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Protect Colorado from dangerous air pollution

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Last year, Denver’s air quality was so bad that federal regulators determined it unsafe for breathing, even under outdated Bush-era standards. It wasn’t the first time that the Northern Front Range’s air has failed to meet basic standards—but it could get better.

Colorado is deciding whether to approve a dozen changes to the operating permits for one of the area’s major sources of dangerous air pollution, the Suncor Refinery. These modifications, and how the state regulates this refinery, could have tremendous impacts on the air we breathe.

No family should have to fear the air in their community or bear the extra, hidden costs of the oil industry’s pollution. Urge Colorado to protect public health by carefully reviewing Suncor’s requested modifications to the air pollution permits and ensuring clean, breathable air for surrounding communities.

Emissions from the Suncor Refinery, located in Commerce City, represent one of the largest sources of air pollution in the Denver-Metro area and recklessly put the health and safety of nearby communities at risk. The refinery has a history of brazenly violating its air pollution permits and having serious upsets, including two major pollution releases where the community had to shelter-in-place since fall 2016.

Suncor processes high volumes of Canadian tar sands, and produces gasoline, diesel fuel and paving-grade asphalt, while annually releasing hundreds of tons of smog-forming nitrogen oxides and over one million pounds of volatile organic compounds, contributing to health risks to surrounding communities already considered the most polluted in the state.

The zip code including two nearby neighborhoods, Elyria-Swansea and Globeville, home to high percentages of Latino and low-income residents, was recently identified as the most polluted in the nation based on a set of environmental hazard criteria. Members of this community are suffering from some of the highest rates of asthma, cancer, cardiovascular disease, diabetes and obesity in Colorado. These pollutant emissions have been vastly underestimated and, on average, emissions are likely between three to ten times higher than what is reported.

On Wednesday, August 2, the Colorado Air Pollution Control Division is holding a public comment hearing at 7 p.m. Come stand with community members and Earthjustice for clean air and healthy communities. The hearing will be held at the Commerce City Civic Center at 7887 East 60th Avenue, Commerce City.

Earthjustice is in court across the nation to protect the rights of communities who are being exposed to deadly air pollution from refineries and other major sources. Now we need you to stand with us locally to help ensure Colorado state regulators protect the communities in Denver facing serious health hazards.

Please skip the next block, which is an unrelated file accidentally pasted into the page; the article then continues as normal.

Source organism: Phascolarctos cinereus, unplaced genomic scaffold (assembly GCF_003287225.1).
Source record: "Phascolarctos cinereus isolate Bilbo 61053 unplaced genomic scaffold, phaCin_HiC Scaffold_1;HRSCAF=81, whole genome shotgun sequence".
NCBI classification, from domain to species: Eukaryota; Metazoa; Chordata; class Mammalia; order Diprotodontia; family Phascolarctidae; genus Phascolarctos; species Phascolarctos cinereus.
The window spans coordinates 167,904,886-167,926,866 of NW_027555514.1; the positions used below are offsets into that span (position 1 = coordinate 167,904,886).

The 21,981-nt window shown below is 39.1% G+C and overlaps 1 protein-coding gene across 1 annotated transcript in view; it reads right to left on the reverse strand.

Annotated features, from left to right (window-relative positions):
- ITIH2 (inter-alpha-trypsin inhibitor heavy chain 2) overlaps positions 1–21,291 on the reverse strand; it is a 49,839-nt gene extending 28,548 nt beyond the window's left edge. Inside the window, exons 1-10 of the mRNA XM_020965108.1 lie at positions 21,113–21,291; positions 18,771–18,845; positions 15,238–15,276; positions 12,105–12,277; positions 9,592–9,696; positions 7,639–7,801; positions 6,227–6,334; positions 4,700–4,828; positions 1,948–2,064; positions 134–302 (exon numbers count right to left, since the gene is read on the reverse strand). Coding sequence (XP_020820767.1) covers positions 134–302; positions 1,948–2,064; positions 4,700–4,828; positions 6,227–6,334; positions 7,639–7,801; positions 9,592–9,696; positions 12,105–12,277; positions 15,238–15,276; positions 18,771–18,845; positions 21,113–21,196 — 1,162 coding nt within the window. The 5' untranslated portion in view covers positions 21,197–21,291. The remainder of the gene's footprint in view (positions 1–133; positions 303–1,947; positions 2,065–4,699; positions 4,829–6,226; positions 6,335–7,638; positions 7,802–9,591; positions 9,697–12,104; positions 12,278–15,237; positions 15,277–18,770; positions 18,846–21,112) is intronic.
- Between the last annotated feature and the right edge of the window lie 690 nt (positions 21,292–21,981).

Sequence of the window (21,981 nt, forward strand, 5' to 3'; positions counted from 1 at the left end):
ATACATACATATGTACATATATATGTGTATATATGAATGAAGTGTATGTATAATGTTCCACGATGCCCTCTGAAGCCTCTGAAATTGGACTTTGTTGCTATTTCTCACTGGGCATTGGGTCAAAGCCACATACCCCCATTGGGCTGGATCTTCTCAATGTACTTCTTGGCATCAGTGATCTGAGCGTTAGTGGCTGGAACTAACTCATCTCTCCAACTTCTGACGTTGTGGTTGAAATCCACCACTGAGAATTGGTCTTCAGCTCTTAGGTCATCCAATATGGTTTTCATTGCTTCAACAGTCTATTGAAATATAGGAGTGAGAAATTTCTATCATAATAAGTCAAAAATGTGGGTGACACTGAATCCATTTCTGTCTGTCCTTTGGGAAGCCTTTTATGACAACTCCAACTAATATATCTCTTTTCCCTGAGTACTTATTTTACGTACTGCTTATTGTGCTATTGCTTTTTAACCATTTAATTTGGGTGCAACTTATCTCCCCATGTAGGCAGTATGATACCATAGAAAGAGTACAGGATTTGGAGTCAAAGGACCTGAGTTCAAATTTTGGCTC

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Ensure Suncor Refinery follows the Clean Air Act

Dear Jackie Joyce

I am writing to request that the state perform a careful review of the requested modifications to the air pollution permits for the Suncor Refinery in Commerce City, and the health impacts and threats this refinery causes, starting with the modifications currently before the Division.

Suncor is one of the largest and most complex sources of air pollution in the Denver-Metro area and Suncor has a history of violating air pollution permits and accidental releases that have led the community to shelter in place repeatedly.

Allowing Suncor to continue increasing production and emissions after repeated shelter-in-place orders in recent months, without adequate review of the health and safety impacts and threats and without assuring sufficient monitoring and compliance provisions, would further challenge our state's goals of meeting national air quality standards, protecting public health, and fulfilling environmental justice principles. Coloradans, especially the communities most affected by and vulnerable to Suncor's pollution, need the Commission and Division to ensure that the state fulfills all clean air requirements for Suncor. The surrounding community deserves relief from the unhealthy air emissions and toxic releases coming from this refinery.

We need the strongest available fence-line monitoring in place. We have a right to know what's in our air. The serious problems Suncor has had in recent years beg for stronger pollution monitoring and compliance requirements. The Commission and Division should increase safety evaluations and prevention measures to prevent accidents and respond more effectively to emergencies. The Division should remove any exemptions or loopholes for Suncor as it seeks to increase production and process more tar sands and other dirty fuels which increase health threats to local community members.

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